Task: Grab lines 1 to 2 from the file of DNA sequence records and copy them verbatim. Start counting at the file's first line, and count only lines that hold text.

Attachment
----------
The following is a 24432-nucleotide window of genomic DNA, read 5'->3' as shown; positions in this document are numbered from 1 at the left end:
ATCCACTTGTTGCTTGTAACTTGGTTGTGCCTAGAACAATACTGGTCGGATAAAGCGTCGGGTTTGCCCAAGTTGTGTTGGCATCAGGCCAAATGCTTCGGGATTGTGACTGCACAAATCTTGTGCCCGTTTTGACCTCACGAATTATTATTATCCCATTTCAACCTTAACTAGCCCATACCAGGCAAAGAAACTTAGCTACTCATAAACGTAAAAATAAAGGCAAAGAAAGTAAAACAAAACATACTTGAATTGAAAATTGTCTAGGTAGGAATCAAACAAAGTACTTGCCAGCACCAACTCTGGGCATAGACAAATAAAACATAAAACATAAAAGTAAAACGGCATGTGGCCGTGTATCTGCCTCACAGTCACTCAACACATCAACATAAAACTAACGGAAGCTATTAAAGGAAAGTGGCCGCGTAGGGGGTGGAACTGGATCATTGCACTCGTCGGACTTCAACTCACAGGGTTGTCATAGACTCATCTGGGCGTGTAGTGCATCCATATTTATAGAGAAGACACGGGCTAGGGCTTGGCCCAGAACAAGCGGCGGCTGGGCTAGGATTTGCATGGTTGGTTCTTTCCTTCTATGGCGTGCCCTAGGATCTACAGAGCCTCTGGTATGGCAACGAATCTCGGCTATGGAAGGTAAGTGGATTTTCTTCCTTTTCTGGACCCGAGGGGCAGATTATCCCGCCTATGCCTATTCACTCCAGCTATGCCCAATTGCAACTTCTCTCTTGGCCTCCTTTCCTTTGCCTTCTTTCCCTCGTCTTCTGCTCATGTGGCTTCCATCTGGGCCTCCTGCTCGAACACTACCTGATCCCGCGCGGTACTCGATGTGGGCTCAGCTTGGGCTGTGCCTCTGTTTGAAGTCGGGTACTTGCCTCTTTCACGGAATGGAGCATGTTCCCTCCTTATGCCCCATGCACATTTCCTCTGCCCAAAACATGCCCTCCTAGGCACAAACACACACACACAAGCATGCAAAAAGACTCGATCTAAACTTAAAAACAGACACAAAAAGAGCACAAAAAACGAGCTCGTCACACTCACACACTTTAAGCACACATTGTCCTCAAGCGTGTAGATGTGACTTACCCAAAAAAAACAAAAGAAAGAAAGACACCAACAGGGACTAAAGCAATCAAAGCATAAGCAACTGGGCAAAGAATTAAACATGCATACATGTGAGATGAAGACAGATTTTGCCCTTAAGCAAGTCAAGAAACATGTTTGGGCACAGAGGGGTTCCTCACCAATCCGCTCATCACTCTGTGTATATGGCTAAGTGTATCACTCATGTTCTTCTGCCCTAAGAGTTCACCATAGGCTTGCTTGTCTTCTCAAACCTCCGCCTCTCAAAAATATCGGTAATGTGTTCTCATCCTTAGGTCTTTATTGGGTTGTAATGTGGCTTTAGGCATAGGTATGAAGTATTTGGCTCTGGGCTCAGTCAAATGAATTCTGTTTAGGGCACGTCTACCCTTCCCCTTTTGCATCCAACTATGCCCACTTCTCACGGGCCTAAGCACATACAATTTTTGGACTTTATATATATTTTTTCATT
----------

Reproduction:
The following is a 24432-nucleotide window of genomic DNA, read 5'->3' as shown; positions in this document are numbered from 1 at the left end:
ATCCACTTGTTGCTTGTAACTTGGTTGTGCCTAGAACAATACTGGTCGGATAAAGCGTCGGGTTTGCCCAAGTTGTGTTGGCATCAGGCCAAATGCTTCGGGATTGTGACTGCACAAATCTTGTGCCCGTTTTGACCTCACGAATTATTATTATCCCATTTCAACCTTAACTAGCCCATACCAGGCAAAGAAACTTAGCTACTCATAAACGTAAAAATAAAGGCAAAGAAAGTAAAACAAAACATACTTGAATTGAAAATTGTCTAGGTAGGAATCAAACAAAGTACTTGCCAGCACCAACTCTGGGCATAGACAAATAAAACATAAAACATAAAAGTAAAACGGCATGTGGCCGTGTATCTGCCTCACAGTCACTCAACACATCAACATAAAACTAACGGAAGCTATTAAAGGAAAGTGGCCGCGTAGGGGGTGGAACTGGATCATTGCACTCGTCGGACTTCAACTCACAGGGTTGTCATAGACTCATCTGGGCGTGTAGTGCATCCATATTTATAGAGAAGACACGGGCTAGGGCTTGGCCCAGAACAAGCGGCGGCTGGGCTAGGATTTGCATGGTTGGTTCTTTCCTTCTATGGCGTGCCCTAGGATCTACAGAGCCTCTGGTATGGCAACGAATCTCGGCTATGGAAGGTAAGTGGATTTTCTTCCTTTTCTGGACCCGAGGGGCAGATTATCCCGCCTATGCCTATTCACTCCAGCTATGCCCAATTGCAACTTCTCTCTTGGCCTCCTTTCCTTTGCCTTCTTTCCCTCGTCTTCTGCTCATGTGGCTTCCATCTGGGCCTCCTGCTCGAACACTACCTGATCCCGCGCGGTACTCGATGTGGGCTCAGCTTGGGCTGTGCCTCTGTTTGAAGTCGGGTACTTGCCTCTTTCACGGAATGGAGCATGTTCCCTCCTTATGCCCCATGCACATTTCCTCTGCCCAAAACATGCCCTCCTAGGCACAAACACACACACACAAGCATGCAAAAAGACTCGATCTAAACTTAAAAACAGACACAAAAAGAGCACAAAAAACGAGCTCGTCACACTCACACACTTTAAGCACACATTGTCCTCAAGCGTGTAGATGTGACTTACCCAAAAAAAACAAAAGAAAGAAAGACACCAACAGGGACTAAAGCAATCAAAGCATAAGCAACTGGGCAAAGAATTAAACATGCATACATGTGAGATGAAGACAGATTTTGCCCTTAAGCAAGTCAAGAAACATGTTTGGGCACAGAGGGGTTCCTCACCAATCCGCTCATCACTCTGTGTATATGGCTAAGTGTATCACTCATGTTCTTCTGCCCTAAGAGTTCACCATAGGCTTGCTTGTCTTCTCAAACCTCCGCCTCTCAAAAATATCGGTAATGTGTTCTCATCCTTAGGTCTTTATTGGGTTGTAATGTGGCTTTAGGCATAGGTATGAAGTATTTGGCTCTGGGCTCAGTCAAATGAATTCTGTTTAGGGCACGTCTACCCTTCCCCTTTTGCATCCAACTATGCCCACTTCTCACGGGCCTAAGCACATACAATTTTTGGACTTTATATATATTTTTTCATT